Maybe Barron Trump's life was never going to be normal. He was born into enormous wealth and privilege, after all, with a very famous last name. But when his father Donald Trump won the presidency last year, it was announced that Barron wouldn't move to D.C. and into the White House right away — he'd stay with his mother Melania and finish the school year in New York City. The choice was indicative of how protective they are of Barron, though it's not the only glimpse the Trumps have given into their child-rearing style over the years.
Melania is the hands-on parent in Barron's life.
No surprise here, but Donald has stayed pretty busy running his multinational corporation (and now, the United States), so the drudgery of parenthood falls to Melania. "He didn't change diapers and I am completely fine with that. It is not important to me. It's all about what works for you," she said in 2015. "It's very important to know the person you're with. And we know our roles."
She keeps a strict work-parenting balance.
Melania didn't start her jewelry business until Barron began school, and fulfills her professional obligations while he's away. "I am a full-time mom; that is my first job. The most important job ever," she said. "When he is in school I do my meetings, my sketches, and everything else."
Melania believes in letting your kids fall down.
"I think is important to give a child room to make mistakes in order to learn. Mistakes build wings so later in life they can fly and go on their own," she has said of her parenting philosophy. "Let them fall once in awhile. When they do, they will learn how to pick themselves up on their own when you aren't around."
She raised Barron trilingual.
Back in 2009, Melania said toddler Barron was speaking English, French, and her native Slovenian. These days, he's still fluent in Slovenian and uses it to communicate with his grandparents.
Melania encourages his creativity.
Yes, even if it makes a mess. "His imagination is growing and important. He draws on the walls in his playroom, we can paint it over," she said. "One day he was playing bakery and he wrote Barron's Bakery on the wall with crayons. He is very creative, if you say to a child no, no, no, where does the creativity go?"
She says she's a passionate advocate for other children.
Even before becoming First Lady (and before motherhood), Melania was involved in several children's charities. She was the face of Fifth Annual National Love Our Children Day and National Child Abuse Prevention Month in 2008, and an honorary chairwoman for the Boy's Club of New York for five years. She also served as a Goodwill Ambassador for the American Red Cross.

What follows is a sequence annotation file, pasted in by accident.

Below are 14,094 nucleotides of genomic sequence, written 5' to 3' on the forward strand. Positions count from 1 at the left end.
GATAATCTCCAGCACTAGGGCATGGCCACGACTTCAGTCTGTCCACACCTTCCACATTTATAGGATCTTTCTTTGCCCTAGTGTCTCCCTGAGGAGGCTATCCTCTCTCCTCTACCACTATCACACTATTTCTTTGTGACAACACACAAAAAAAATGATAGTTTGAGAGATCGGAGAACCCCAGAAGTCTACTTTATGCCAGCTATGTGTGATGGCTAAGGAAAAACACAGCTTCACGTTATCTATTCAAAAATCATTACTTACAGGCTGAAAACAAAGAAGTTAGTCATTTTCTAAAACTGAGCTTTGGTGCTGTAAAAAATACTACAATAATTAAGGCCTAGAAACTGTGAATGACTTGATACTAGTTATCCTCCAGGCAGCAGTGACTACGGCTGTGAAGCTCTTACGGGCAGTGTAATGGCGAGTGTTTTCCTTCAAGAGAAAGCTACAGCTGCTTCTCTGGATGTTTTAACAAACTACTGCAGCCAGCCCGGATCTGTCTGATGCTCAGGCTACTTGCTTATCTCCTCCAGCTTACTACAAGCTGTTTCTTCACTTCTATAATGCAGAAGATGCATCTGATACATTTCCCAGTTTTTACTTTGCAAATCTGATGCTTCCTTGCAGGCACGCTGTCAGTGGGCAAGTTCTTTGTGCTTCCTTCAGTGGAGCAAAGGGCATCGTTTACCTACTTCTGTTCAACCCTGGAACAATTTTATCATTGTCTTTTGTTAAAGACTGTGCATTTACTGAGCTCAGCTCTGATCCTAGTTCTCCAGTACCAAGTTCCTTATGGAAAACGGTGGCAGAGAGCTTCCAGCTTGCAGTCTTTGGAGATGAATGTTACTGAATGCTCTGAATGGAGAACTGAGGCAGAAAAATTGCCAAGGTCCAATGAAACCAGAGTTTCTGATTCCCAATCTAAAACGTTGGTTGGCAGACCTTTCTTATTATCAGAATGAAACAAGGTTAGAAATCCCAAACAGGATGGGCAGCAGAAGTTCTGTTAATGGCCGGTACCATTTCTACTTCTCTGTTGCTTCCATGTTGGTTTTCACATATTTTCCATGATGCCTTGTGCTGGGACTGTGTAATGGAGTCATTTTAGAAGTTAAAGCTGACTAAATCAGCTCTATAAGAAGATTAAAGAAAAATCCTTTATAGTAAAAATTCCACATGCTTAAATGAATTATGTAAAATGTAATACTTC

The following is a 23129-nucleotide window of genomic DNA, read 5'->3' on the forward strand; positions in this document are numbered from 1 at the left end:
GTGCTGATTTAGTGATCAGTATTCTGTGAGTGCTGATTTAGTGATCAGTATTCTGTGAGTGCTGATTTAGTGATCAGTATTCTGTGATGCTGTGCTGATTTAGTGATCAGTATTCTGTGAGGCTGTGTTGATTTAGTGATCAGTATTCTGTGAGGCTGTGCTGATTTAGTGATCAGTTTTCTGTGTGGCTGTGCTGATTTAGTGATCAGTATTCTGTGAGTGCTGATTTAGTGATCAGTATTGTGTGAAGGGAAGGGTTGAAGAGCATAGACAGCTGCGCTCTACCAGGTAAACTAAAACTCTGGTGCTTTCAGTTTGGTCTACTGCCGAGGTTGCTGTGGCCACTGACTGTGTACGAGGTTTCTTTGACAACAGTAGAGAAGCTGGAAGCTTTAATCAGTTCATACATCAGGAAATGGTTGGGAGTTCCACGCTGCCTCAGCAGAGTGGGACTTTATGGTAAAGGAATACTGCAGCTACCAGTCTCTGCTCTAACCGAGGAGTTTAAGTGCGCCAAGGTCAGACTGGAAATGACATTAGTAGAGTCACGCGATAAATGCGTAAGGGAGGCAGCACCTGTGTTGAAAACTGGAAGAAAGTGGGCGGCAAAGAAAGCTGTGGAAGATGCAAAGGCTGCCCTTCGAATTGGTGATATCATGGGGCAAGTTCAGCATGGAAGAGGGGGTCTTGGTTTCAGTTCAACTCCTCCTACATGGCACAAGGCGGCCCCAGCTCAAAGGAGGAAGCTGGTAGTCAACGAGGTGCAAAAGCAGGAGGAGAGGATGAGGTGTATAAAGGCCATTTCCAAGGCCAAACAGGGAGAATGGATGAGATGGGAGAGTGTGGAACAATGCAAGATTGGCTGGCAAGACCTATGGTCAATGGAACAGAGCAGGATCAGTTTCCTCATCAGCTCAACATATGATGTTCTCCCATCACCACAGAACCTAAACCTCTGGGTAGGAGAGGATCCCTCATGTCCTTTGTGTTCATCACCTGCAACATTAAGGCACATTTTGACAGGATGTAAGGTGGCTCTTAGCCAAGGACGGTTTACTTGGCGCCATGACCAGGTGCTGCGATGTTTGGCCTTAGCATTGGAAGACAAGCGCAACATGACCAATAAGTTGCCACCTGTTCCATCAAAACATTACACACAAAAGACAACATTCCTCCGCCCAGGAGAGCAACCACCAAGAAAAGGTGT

She was happy with just one child. (Well, one little boy, and one "big" boy.)
When asked if she might consider more kids, Melania said, "I don't like to say never, but my life is very busy. We are happy and my hands are full with my two boys — my big boy and my little boy!"
She's a hands-on mom.
Like father, like son. Melania has said that Barron loves creating entire cities and airports with blocks and Legos, and that she happily plops down on the floor with him to build these universes.
She used to slather Barron with caviar after his nighttime bath.
Melania made headlines in 2013 when she revealed that she applied her own skincare line's Caviar Complex C6 moisturizer, which contained real caviar, to Barron every night. "It smells very, very fresh. I put it on him from head to toe. He likes it!"
Barron has more than his own bedroom.
The little prince has an entire floor to himself in the Trump Tower penthouse.
Barron's schooling cost $46,690 this year.
A fifth grader at Columbia Grammar and Preparatory School, Barron enjoys a very expensive education at one of New York City's top prep schools.
She says she's a good listener.
"I think the #1 parenting secret is that it is so important to have a good listening skills," Melania said in 2015. "I listen to what he says, what troubles him, and what he is excited about. Then I can guide and support. I don't push my thoughts or likes or dislikes. I want him to grow to be his own person."